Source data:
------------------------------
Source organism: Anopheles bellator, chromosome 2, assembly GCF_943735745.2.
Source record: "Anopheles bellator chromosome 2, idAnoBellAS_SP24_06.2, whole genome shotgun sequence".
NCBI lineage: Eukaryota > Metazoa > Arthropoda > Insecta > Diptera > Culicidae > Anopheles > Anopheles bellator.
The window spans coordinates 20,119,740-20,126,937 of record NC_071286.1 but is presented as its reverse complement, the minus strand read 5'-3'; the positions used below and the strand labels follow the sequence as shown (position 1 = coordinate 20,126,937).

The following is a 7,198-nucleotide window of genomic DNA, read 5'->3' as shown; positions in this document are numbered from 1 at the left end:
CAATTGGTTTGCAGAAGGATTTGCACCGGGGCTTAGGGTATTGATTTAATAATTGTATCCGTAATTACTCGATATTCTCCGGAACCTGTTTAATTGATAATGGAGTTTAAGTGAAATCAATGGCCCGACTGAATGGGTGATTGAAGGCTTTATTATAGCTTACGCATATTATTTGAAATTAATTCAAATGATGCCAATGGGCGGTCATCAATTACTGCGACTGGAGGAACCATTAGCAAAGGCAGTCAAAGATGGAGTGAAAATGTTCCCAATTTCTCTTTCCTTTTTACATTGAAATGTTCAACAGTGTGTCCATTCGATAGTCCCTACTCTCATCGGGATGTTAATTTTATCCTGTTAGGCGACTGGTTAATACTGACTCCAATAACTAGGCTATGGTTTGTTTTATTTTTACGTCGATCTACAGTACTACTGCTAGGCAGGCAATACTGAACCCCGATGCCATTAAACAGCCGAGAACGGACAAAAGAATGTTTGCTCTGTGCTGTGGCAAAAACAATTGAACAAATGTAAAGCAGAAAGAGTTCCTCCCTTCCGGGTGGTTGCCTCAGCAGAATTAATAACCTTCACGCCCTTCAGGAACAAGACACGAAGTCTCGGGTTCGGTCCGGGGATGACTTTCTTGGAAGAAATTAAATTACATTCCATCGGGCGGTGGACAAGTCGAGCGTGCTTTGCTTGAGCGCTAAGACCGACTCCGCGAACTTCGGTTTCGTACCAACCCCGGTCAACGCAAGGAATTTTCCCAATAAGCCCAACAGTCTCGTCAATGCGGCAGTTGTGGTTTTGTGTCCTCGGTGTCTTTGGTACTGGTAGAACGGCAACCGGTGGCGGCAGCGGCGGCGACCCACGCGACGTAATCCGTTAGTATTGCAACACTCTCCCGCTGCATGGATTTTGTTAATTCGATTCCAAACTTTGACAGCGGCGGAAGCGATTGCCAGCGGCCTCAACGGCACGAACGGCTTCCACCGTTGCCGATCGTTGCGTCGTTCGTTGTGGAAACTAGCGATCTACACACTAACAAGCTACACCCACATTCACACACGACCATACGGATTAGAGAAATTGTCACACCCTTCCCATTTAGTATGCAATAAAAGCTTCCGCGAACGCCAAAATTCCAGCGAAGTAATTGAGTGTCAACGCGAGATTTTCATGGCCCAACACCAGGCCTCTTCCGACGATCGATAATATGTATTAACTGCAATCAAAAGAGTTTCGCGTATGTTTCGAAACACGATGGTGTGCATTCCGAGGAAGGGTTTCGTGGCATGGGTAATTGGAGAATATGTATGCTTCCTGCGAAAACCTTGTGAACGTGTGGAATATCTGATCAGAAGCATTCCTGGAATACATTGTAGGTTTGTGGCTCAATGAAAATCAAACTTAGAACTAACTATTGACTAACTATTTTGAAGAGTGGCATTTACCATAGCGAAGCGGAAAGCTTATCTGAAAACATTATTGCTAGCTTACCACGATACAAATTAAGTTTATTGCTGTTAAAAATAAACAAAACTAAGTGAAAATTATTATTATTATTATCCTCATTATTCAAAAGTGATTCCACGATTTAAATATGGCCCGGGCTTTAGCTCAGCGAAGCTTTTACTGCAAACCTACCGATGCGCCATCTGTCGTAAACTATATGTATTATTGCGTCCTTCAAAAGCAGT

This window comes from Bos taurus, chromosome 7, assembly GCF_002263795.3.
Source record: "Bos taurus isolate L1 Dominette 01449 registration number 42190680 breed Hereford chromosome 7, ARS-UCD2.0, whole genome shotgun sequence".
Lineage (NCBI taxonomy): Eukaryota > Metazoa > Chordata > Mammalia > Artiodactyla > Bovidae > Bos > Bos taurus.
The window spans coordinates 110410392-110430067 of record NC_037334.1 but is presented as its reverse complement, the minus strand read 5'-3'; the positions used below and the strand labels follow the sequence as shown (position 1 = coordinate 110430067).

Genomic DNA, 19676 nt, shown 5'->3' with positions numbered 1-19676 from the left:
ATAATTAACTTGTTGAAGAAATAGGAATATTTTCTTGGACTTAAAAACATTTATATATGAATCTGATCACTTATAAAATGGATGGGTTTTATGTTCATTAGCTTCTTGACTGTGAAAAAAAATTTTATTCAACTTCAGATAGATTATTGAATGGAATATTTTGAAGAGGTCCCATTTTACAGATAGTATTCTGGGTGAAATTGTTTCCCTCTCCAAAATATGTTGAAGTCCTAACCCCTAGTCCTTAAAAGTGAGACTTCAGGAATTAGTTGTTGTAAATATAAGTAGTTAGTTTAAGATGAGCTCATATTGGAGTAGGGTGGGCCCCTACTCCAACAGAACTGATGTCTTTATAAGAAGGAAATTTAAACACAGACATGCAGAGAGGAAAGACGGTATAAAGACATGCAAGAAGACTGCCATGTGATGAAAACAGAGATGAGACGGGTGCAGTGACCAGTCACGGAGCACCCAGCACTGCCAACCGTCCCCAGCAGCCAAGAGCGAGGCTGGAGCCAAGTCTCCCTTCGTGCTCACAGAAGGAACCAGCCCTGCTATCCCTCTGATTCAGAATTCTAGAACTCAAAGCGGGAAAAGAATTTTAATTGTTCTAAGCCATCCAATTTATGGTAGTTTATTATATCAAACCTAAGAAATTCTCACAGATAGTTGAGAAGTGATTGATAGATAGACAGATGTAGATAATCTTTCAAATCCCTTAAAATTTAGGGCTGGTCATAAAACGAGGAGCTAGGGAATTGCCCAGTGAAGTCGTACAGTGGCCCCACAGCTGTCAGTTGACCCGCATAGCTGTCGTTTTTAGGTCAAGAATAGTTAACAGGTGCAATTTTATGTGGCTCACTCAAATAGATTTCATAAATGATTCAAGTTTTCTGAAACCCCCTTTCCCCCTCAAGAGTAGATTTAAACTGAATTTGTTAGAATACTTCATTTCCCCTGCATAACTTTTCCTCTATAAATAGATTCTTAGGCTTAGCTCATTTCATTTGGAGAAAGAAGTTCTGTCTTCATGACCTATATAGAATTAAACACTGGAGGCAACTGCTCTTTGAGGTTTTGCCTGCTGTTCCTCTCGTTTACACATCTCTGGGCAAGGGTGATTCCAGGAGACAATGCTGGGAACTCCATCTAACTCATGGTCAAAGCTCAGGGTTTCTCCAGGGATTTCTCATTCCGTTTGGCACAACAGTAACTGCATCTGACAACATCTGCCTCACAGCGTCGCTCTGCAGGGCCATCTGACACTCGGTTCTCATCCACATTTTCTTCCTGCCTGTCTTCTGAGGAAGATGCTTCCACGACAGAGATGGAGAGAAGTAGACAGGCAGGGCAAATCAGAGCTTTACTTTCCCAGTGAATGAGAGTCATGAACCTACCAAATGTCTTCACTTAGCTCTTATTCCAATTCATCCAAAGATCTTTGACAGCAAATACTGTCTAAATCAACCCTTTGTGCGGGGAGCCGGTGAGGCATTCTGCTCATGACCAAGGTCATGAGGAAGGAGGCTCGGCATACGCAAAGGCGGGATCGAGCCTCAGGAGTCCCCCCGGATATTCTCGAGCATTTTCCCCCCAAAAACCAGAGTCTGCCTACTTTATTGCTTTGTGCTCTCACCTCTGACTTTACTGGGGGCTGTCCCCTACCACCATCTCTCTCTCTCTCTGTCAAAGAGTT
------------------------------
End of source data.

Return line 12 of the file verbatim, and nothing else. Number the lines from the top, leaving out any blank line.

ATAATTAACTTGTTGAAGAAATAGGAATATTTTCTTGGACTTAAAAACATTTATATATGAATCTGATCACTTATAAAATGGATGGGTTTTATGTTCATTAGCTTCTTGACTGTGAAAAAAAATTTTATTCAACTTCAGATAGATTATTGAATGGAATATTTTGAAGAGGTCCCATTTTACAGATAGTATTCTGGGTGAAATTGTTTCCCTCTCCAAAATATGTTGAAGTCCTAACCCCTAGTCCTTAAAAGTGAGACTTCAGGAATTAGTTGTTGTAAATATAAGTAGTTAGTTTAAGATGAGCTCATATTGGAGTAGGGTGGGCCCCTACTCCAACAGAACTGATGTCTTTATAAGAAGGAAATTTAAACACAGACATGCAGAGAGGAAAGACGGTATAAAGACATGCAAGAAGACTGCCATGTGATGAAAACAGAGATGAGACGGGTGCAGTGACCAGTCACGGAGCACCCAGCACTGCCAACCGTCCCCAGCAGCCAAGAGCGAGGCTGGAGCCAAGTCTCCCTTCGTGCTCACAGAAGGAACCAGCCCTGCTATCCCTCTGATTCAGAATTCTAGAACTCAAAGCGGGAAAAGAATTTTAATTGTTCTAAGCCATCCAATTTATGGTAGTTTATTATATCAAACCTAAGAAATTCTCACAGATAGTTGAGAAGTGATTGATAGATAGACAGATGTAGATAATCTTTCAAATCCCTTAAAATTTAGGGCTGGTCATAAAACGAGGAGCTAGGGAATTGCCCAGTGAAGTCGTACAGTGGCCCCACAGCTGTCAGTTGACCCGCATAGCTGTCGTTTTTAGGTCAAGAATAGTTAACAGGTGCAATTTTATGTGGCTCACTCAAATAGATTTCATAAATGATTCAAGTTTTCTGAAACCCCCTTTCCCCCTCAAGAGTAGATTTAAACTGAATTTGTTAGAATACTTCATTTCCCCTGCATAACTTTTCCTCTATAAATAGATTCTTAGGCTTAGCTCATTTCATTTGGAGAAAGAAGTTCTGTCTTCATGACCTATATAGAATTAAACACTGGAGGCAACTGCTCTTTGAGGTTTTGCCTGCTGTTCCTCTCGTTTACACATCTCTGGGCAAGGGTGATTCCAGGAGACAATGCTGGGAACTCCATCTAACTCATGGTCAAAGCTCAGGGTTTCTCCAGGGATTTCTCATTCCGTTTGGCACAACAGTAACTGCATCTGACAACATCTGCCTCACAGCGTCGCTCTGCAGGGCCATCTGACACTCGGTTCTCATCCACATTTTCTTCCTGCCTGTCTTCTGAGGAAGATGCTTCCACGACAGAGATGGAGAGAAGTAGACAGGCAGGGCAAATCAGAGCTTTACTTTCCCAGTGAATGAGAGTCATGAACCTACCAAATGTCTTCACTTAGCTCTTATTCCAATTCATCCAAAGATCTTTGACAGCAAATACTGTCTAAATCAACCCTTTGTGCGGGGAGCCGGTGAGGCATTCTGCTCATGACCAAGGTCATGAGGAAGGAGGCTCGGCATACGCAAAGGCGGGATCGAGCCTCAGGAGTCCCCCCGGATATTCTCGAGCATTTTCCCCCCAAAAACCAGAGTCTGCCTACTTTATTGCTTTGTGCTCTCACCTCTGACTTTACTGGGGGCTGTCCCCTACCACCATCTCTCTCTCTCTCTGTCAAAGAGTT